Special Interview: Andrew Johnston

theaussieword.com catches up with Andrew Johnston.
Give us an introduction. How did it all begin? What had you first interested in music?
Def Leppard Hysteria and Guns n Roses Appetite for Destruction.  My Dad bought them for me at Sam the Record Man in Toronto.  And we drove back to Ottawa (my hometown) that day listening to them in the car.  By the end of the drive I was hooked on rock and roll.
What motivates or influences you in your quest to make great music?
To be a positive influence on my son.  Show him that if you follow your dreams and believe in yourself that anything is possible.  To demonstrate that there is magic and wonder in this world, and getting the most out of life is all about having a positive attitude and being open to adventure.

What are your biggest goals you hope to accomplish as an artist?
Just to write great songs.  I want to try to top myself with each new song that I write.  I study songwriting in the same way that a craftsperson or tradesperson studies what they do.  To me it’s all about the mechanics of it melding with inspiration – that’s where the magic lies.  I can hear an uninspired song coming from a mile away.
What can we expect from you in the coming months? Any plans to tour?
My goal is to tour the U.S and Canada in 2016.  By 2017 I want to be touring Europe, Australia, and Japan.  This year (2015) I’ve done two tours of Canada.
Tell us a bit about your latest album and how would you best describe your music?
My latest E.P “Brace for Impact” was recorded with my band The Hurricane at Seratone Studios.  It’s kind of our clubhouse since it is run by a couple of our buddies.  It’s a solid little studio with enough mics and stuff to get good results.  You don’t need Pro studios anymore really to make music that people will love.  We have recorded there a lot over the last few years.
Musically the songs on “Brace for Impact” are about hardship and struggle and overcoming those things.  That’s the life I have come to know.  I’ve lost friends and family over the years to suicide, cancer, and mental illness.  I’ve had falling outs with great friends  and made mistakes that cost me dearly.  The trick is to not give in to negativity and understand that life is about trying to overcome these things.  You have to stand strong, keep your head up and persevere.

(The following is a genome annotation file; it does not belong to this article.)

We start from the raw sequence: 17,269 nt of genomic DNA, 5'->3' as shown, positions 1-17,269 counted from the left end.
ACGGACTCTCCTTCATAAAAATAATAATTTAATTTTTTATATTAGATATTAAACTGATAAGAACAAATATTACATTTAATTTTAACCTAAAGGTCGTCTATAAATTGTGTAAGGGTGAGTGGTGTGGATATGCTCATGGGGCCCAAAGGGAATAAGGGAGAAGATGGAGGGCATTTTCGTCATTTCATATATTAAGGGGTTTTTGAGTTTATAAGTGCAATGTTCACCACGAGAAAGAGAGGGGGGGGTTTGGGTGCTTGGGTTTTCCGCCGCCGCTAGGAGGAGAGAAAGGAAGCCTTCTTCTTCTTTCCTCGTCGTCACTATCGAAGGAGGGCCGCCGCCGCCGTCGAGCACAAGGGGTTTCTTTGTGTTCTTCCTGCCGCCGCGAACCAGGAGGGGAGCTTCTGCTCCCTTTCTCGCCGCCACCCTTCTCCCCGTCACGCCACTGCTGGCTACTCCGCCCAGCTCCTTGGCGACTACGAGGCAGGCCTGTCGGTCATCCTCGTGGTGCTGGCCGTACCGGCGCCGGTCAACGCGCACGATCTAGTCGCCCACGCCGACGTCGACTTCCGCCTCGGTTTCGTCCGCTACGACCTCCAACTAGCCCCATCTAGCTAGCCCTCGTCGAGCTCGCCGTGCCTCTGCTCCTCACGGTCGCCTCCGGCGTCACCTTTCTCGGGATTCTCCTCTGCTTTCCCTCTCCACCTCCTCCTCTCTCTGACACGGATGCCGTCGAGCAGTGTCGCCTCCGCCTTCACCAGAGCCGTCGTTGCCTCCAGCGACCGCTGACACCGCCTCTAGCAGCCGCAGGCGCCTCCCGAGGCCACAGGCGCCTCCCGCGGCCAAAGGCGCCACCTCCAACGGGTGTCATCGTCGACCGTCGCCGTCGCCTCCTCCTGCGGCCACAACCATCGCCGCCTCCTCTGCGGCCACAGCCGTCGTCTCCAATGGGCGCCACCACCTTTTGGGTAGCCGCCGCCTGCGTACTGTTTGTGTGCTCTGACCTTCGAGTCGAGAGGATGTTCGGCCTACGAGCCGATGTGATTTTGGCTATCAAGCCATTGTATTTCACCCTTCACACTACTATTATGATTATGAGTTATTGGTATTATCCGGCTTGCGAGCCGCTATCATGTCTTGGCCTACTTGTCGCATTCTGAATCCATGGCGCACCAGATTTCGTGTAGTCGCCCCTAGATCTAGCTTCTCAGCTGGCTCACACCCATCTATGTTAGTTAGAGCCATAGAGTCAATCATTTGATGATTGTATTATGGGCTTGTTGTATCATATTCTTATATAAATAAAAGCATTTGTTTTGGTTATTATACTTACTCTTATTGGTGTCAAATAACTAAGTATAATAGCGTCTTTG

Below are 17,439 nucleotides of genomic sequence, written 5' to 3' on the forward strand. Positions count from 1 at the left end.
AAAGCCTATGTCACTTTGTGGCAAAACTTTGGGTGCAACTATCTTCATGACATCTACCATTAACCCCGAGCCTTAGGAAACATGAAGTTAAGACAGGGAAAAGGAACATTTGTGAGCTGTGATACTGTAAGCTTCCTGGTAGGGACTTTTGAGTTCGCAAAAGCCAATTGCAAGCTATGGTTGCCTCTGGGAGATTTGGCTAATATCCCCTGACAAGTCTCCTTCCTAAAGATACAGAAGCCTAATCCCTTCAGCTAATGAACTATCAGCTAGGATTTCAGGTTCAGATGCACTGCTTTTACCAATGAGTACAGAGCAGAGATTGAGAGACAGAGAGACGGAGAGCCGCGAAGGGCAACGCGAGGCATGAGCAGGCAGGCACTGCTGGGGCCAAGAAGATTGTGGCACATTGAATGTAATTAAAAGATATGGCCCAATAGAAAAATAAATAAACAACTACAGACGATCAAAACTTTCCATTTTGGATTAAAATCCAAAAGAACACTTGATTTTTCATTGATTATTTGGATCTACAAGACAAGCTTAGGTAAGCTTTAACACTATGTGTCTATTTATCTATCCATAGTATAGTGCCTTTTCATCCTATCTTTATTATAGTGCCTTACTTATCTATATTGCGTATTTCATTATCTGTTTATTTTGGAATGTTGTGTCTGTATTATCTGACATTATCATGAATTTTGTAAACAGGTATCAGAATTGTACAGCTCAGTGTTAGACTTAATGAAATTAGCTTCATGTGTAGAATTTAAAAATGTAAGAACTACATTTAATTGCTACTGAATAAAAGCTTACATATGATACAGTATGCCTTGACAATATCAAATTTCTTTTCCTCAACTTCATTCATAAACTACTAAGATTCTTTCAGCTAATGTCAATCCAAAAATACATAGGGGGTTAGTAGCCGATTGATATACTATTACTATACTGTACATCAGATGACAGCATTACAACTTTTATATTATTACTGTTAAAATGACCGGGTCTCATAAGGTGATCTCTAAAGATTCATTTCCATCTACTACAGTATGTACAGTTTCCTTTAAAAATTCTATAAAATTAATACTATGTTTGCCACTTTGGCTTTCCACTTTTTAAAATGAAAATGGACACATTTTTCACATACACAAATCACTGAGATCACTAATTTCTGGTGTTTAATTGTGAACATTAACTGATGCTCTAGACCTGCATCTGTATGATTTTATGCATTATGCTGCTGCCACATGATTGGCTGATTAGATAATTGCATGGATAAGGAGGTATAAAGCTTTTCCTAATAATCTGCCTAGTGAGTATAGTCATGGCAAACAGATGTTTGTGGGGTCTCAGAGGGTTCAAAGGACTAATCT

Success, what is the secret to it?
Success is attitude.  Simple as that.  I’m a success because I’m satisfied with the songs that I write. Any kind of recognition is nice, but it’s of secondary importance to focusing on your craft and constantly trying to improve.
What has been your biggest career highlight?
Ron Sexsmith bought me and a couple of friends a pitcher of beer.  Jesse Malin bought me a beer the other day.  Murray Lightburn (The Dears) is producing my new album (The New Great Game).  Getting to meet and work with your heroes is a pretty surreal, amazing experience.
Which stars of the music industry do you find inspiring?
Taylor Swift.   You can just tell she is cool as hell.
Any new projects in the pipeline?
My new album, The New Great Game will come out in 2016.  It’s a huge sounding rock record and I’m really overwhelmed with excitement about it.
The music industry is huge, where do you see yourself a few years from now?
At home with my family, sitting on my porch with an acoustic guitar and a cup of coffee, learning a Ron Sexsmith song or writing one of my own.  Probably working with a small team of folks to book and promote a tour somewhere.  Nothing glamorous – just doing the work.
Name a few of your favourite Aussie artists.
I had the great privilege of opening for Colin Hay (Men at Work)  a few years back in Montreal.  He was a gentleman.  He shook my hand and let us take a few photos.  He told me to keep writing those great songs.  When I was a kid my Mum used to drive me home from school and we would listen to Men at Work, Phil Collins, Hall and Oates – it was a very special moment for me.
Also, Crowded House – Neil Finn writes such incredible songs.
The shape of the music industry has changed significantly over the years, including the use of social media, how do you feel about the industry as a whole and what does it mean to you in getting your records out into the public eye?
To be honest it all seems like a dream or something. Illusory.  The only thing that really makes sense is sitting at home with my piano and acoustic guitar and looking up at my wall of CDs where I see names like Ryan Adams, the Beatles, Steely Dan, Townes Van Zandt etc. etc.  That’s my safety zone, and writing songs is my therapy.  Everything else is terrifying and hard work.  I’m still getting the hang of social media.  I would love to say I’m a wizard of online marketing and promotion like Ryan Adams or something, but I’m not.  I’m still trying to find an entry point to social media – something that feels real and authentic to me.  Don’t get me wrong – I’m not bashing social media or anything, I’m just a little slow on the uptake I guess.  I’m just really focused on being true to myself, and being me -whatever that means 🙂 🙂
Thanks for the interview! What final message do you have for us today?
I know it sounds corny or whatever, but be good to one another.  The world seems to be getting tougher and tougher everyday, but we can never lose sight of our shared humanity that unites us all.  And don’t be afraid to get out there and stir up a little magic and adventure.  It’s out there waiting for you.
🙂 Cheers!




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